I tried to have an open mind, I really did, Far Rockaway cant be that bad can it? I mean aesthetically its reminiscent of my college which was probably designed by the same people that designed prisons in Siberia, but who cares about architecture, if you even want to call the drab that exists in Far Rockaway. A few older nicer looking homes are here and there, hidden by vast pine trees and one really odd placed bamboo forest, but the bulk of Far Rockaway is plain old unpleasing to the eye, but lets not get too negative.
It’s cheaper to live there and as a result it has seen an influx of ultra orthodox Jews over the years, the black and white variety are most common, at least from I have seen so far. Besides for being a bedroom community, or a wannabe mix of suburbia and urban settings devoid of any cultural or interesting things to do, it provides housing and community for a large community Jews.
I am not fond of cut off areas in general and Far Rockaway is cut off from most things, yes you could walk to the subway which can put you into the city without a car, but within walking distance there is exactly one item which one could call entertaining, even though to me its not, that is the beach. The entertainment district which is made up of kosher restaurants and wig shops is a long strip of shops called Central Avenue, and although everyone has told me it has everything you could ever want, I have yet to find a book shop or a nice coffee shop besides for Starbucks – which started to sell instant coffee, leading me to the conclusion that holding the Starbucks cup wont do anything for your social status anymore, unless you hang around teeny boppers who wouldn’t know the difference between Jamaican Blue Mountain and Folgers.
However despite all of these negative connotations I understand why people live in Far Rockaway, it is close enough to the city to get to work and go out, yet far enough to be relatively cheap while providing a Jewish community complete with schools, shuls and yeshivas. I don’t know how my father could move from there from the happening life of the upper west side, but he seems relatively satisfied, because I think he misses the nonconformist shul situation on the upper west side, he complained today about having to wear his suit jacket with his Talis, I told him to take it off, but my father the political rabble rouser said that he didn’t want to stand out. I can just imagine him donning a black hat next, despite the fact he rants like a lunatic about how when he was in Lakewood only the roshei yeshiva wore black hats.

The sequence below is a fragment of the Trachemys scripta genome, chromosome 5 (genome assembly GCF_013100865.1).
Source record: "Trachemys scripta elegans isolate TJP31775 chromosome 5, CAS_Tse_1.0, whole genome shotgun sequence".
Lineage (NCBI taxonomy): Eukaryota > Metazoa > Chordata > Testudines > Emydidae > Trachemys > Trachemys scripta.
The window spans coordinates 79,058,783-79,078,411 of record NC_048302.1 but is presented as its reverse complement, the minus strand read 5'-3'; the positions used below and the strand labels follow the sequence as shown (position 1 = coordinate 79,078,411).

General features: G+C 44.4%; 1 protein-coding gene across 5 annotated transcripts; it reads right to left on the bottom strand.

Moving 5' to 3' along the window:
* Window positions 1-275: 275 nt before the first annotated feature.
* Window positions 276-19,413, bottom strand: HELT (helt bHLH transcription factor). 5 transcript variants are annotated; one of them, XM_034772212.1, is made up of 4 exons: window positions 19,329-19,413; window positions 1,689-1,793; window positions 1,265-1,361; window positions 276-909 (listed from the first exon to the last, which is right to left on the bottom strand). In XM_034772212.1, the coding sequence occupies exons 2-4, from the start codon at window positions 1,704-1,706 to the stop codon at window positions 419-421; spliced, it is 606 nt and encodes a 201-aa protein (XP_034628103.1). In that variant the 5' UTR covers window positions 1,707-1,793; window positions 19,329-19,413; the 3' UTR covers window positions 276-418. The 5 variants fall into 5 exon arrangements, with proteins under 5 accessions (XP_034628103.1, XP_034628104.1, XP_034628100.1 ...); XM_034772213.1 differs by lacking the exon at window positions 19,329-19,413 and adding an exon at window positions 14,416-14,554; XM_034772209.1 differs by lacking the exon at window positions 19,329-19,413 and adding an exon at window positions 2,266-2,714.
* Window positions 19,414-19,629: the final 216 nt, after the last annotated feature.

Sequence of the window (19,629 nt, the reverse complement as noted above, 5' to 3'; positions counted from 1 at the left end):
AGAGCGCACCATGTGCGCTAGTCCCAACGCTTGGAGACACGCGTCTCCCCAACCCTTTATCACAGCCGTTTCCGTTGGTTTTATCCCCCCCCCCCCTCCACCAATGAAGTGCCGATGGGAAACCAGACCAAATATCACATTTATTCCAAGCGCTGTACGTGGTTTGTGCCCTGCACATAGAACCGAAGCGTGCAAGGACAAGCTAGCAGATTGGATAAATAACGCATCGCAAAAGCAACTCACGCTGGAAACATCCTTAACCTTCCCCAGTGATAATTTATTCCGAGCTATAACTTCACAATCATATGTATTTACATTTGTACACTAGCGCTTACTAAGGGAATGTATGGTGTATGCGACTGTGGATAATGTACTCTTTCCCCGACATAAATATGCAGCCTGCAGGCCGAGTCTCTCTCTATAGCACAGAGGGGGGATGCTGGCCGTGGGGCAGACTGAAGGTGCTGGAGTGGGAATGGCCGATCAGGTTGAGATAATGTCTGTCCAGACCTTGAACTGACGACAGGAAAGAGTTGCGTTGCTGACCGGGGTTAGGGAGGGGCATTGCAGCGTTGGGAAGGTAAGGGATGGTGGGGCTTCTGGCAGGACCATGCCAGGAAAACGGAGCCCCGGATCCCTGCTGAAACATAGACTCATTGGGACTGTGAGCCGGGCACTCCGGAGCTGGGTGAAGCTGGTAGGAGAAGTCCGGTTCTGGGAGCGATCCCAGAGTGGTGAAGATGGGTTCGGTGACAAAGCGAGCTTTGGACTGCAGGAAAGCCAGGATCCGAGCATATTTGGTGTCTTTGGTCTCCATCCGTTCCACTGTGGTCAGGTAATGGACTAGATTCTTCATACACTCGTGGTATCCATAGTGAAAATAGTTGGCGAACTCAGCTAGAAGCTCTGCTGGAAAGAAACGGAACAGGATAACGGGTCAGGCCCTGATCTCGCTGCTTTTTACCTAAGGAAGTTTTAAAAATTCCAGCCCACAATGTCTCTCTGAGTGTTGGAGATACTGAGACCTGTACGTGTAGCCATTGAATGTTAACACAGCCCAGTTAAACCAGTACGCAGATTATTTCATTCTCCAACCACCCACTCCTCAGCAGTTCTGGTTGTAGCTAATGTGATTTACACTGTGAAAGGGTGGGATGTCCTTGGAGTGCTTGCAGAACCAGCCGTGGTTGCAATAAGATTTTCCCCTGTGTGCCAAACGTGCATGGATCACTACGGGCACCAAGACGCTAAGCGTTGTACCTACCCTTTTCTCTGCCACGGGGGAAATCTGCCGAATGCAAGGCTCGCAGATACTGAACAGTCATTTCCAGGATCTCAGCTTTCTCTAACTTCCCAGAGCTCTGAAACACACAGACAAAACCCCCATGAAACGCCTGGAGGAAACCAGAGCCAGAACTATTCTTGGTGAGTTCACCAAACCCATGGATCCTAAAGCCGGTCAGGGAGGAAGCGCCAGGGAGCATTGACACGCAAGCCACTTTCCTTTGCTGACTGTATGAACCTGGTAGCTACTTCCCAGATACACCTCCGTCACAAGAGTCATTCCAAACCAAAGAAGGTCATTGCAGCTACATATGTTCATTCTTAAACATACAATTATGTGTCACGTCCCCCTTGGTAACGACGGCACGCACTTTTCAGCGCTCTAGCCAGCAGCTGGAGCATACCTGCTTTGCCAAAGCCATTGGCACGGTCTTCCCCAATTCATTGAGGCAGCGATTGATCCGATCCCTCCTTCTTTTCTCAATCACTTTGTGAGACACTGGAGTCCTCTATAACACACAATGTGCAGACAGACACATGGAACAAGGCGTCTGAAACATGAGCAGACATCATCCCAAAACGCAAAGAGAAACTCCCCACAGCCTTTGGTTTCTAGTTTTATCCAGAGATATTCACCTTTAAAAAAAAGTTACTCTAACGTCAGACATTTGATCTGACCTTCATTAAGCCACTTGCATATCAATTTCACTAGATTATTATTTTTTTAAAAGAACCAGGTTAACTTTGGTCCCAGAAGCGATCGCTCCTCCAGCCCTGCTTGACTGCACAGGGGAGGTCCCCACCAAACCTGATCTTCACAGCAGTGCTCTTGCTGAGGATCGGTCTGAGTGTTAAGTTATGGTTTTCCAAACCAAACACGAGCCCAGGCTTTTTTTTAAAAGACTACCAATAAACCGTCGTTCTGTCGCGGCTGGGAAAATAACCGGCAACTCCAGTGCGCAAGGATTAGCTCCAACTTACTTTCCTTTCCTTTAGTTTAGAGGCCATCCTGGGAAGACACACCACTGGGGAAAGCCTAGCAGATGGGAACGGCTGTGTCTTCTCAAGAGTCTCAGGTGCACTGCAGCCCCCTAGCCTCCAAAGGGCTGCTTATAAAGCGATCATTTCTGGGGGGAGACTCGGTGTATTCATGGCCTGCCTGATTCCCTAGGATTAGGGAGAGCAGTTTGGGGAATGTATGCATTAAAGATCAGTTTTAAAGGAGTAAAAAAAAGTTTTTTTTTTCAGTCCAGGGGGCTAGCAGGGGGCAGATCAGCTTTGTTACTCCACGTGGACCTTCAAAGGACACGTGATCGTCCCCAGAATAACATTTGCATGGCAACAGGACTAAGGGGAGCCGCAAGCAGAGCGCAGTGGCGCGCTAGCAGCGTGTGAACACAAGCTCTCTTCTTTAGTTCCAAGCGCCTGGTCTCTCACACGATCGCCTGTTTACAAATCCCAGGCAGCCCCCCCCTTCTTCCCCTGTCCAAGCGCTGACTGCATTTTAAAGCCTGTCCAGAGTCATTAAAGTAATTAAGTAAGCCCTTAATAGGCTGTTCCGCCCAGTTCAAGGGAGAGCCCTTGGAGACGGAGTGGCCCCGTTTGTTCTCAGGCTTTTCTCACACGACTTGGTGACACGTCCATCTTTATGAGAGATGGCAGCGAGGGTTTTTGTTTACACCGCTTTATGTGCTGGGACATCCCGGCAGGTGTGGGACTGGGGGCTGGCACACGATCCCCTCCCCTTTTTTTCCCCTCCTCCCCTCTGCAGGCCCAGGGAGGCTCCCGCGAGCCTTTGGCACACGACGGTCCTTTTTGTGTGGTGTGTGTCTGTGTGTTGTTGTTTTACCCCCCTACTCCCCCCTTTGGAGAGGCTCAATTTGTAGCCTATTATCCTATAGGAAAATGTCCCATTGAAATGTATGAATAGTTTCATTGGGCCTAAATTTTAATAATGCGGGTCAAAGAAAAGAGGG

So I tried to keep an open mind, I didn’t want to stay in Far Rockaway for shabbos, I would have preferred to be in Albany or Washington Heights or anywhere more entertaining, but I haven’t seen my old man in a few months so I stayed.
My fathers Friday night shul choice is the Shulitzer or something like that. Its just up the block, it seems that everything in Far Rockaway is “just up the block”. As was expected I was the only one in a colored shirt, until a late straggler with a blue shirt walked in and we locked eyes and resisted the temptation to hug each other as if we had met at Elis Island and ask each other “how they ended up here?” we casually nodded and I went back to listening to my dad tell me that the shul already started bugging him for membership money even though he has only been there a few times.
It wasn’t one of those shuls where rude kids with peyos sit and stare at the “shaigetz” without a suit and a hat, it wasn’t unfriendly and wasn’t friendly, it was do your own thing. My father introduced me to one of his friends whom he knows from the old country. In this case the old country means that they used to hang out in the “Bullshit room” which is this room that was in the back of Sfardishe Shul in Borough Park. We made nice which means, he asked me where I was from and what I did, then went back to davening.
Right before maariv, this older man whom my father had been schmoozing with turns to my father and just so I could hear, he says in a stern voice.
“Let me ask you a question, would your son dress like that if he would go visit president Obama?”
“How can you let your son dress like that to shul?”
For all of your information I was wearing a dress shirt, dress pants and dress shoes.
As you can imagine I was shocked and extremely angry at the rudeness of this individual. I held my anger in and told him that where I come from people don’t care what you dress like, they are just happy to see that you are in shul. I also mentioned that he had no way of knowing that I was religious or if I had driven to shul and that if I were not religious he would probably have just caused me to reject religion all together. Then it was maariv and he wasn’t listening anyway, everyone of course turned to me and made “sh” sounds and said “nu maariv”.
I am not an angry person, I rarely get angry but this guy pissed me off so much. I started debating what I should do next. I leaned to my dad and said I was having a hard time not telling the guy to F@#$ himself, I would have done it, and have done it and my father would have secretly been proud, but I decided against it and simply left early – after telling my father that this is one of the reasons I dislike New Yorkers.
Of course my negativity didn’t last long for my buddies house was filled with old friends talking about chicks and bluegrass music. Oh and I should mention that the food was insane, my one problem with Dallas is that while the food is good – not many people know how to make heimishe food, I know, you can lambaste me for saying that, but people in Dallas just don’t know how to make kugel.
For starters we had this phenomenal salmon, with several salads and packaged salads. The soup was a perfect match of carrots, sweet potato and onions which needed no spices at all. For the main course, I and everyone around the table was impressed with the meat, schnitzel, potato kugel, carrot muffins and string beans with almond slivers in a light tomato paste.